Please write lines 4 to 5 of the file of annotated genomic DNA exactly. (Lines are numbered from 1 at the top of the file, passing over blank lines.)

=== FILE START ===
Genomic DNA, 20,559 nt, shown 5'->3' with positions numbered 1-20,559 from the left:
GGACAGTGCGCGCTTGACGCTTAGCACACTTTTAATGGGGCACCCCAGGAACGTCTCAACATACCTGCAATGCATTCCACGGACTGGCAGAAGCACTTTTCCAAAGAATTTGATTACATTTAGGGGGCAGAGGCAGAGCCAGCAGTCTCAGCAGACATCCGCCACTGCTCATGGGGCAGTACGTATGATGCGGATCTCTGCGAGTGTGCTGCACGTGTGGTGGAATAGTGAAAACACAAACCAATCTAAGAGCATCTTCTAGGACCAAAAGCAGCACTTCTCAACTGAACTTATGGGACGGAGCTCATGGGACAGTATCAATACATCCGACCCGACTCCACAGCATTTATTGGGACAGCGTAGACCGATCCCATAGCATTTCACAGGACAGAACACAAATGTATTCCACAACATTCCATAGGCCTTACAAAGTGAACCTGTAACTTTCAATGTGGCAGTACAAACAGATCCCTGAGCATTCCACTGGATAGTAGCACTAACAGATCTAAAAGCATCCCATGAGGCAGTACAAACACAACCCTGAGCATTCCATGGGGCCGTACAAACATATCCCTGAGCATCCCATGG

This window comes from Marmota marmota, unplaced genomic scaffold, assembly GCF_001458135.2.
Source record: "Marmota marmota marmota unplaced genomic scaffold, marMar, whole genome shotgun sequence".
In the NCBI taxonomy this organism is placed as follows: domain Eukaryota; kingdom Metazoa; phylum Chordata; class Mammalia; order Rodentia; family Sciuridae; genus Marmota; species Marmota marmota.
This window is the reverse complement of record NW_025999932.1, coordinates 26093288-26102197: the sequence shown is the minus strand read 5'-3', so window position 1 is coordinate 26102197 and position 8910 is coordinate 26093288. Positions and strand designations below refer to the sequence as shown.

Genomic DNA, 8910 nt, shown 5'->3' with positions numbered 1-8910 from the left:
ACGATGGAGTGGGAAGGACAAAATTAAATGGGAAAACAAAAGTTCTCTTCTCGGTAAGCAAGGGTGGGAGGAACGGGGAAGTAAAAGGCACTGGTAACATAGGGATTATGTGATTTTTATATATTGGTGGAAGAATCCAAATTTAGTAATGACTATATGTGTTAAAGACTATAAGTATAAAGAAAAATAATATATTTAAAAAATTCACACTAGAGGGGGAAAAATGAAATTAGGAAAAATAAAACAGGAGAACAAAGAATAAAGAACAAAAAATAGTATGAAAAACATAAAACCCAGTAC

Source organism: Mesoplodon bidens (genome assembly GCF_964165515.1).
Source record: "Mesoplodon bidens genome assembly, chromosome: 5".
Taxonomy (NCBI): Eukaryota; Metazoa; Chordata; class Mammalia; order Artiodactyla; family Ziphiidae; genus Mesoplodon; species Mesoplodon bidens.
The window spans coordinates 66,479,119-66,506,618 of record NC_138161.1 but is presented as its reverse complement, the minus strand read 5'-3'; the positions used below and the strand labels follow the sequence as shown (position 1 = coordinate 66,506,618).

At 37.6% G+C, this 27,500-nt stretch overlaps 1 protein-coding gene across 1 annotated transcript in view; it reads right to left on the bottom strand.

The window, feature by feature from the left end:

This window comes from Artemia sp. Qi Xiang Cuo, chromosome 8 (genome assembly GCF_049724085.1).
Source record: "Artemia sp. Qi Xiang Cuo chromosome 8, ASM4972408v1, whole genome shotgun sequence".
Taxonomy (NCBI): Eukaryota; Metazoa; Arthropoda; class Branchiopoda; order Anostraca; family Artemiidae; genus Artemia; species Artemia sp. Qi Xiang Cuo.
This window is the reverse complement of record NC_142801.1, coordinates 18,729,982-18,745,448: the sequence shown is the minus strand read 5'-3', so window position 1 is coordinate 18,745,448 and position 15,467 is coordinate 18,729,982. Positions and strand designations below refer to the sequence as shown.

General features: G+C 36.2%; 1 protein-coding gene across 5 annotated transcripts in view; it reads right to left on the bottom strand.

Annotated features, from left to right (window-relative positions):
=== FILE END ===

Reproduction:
Source record: "Marmota marmota marmota unplaced genomic scaffold, marMar, whole genome shotgun sequence".
In the NCBI taxonomy this organism is placed as follows: domain Eukaryota; kingdom Metazoa; phylum Chordata; class Mammalia; order Rodentia; family Sciuridae; genus Marmota; species Marmota marmota.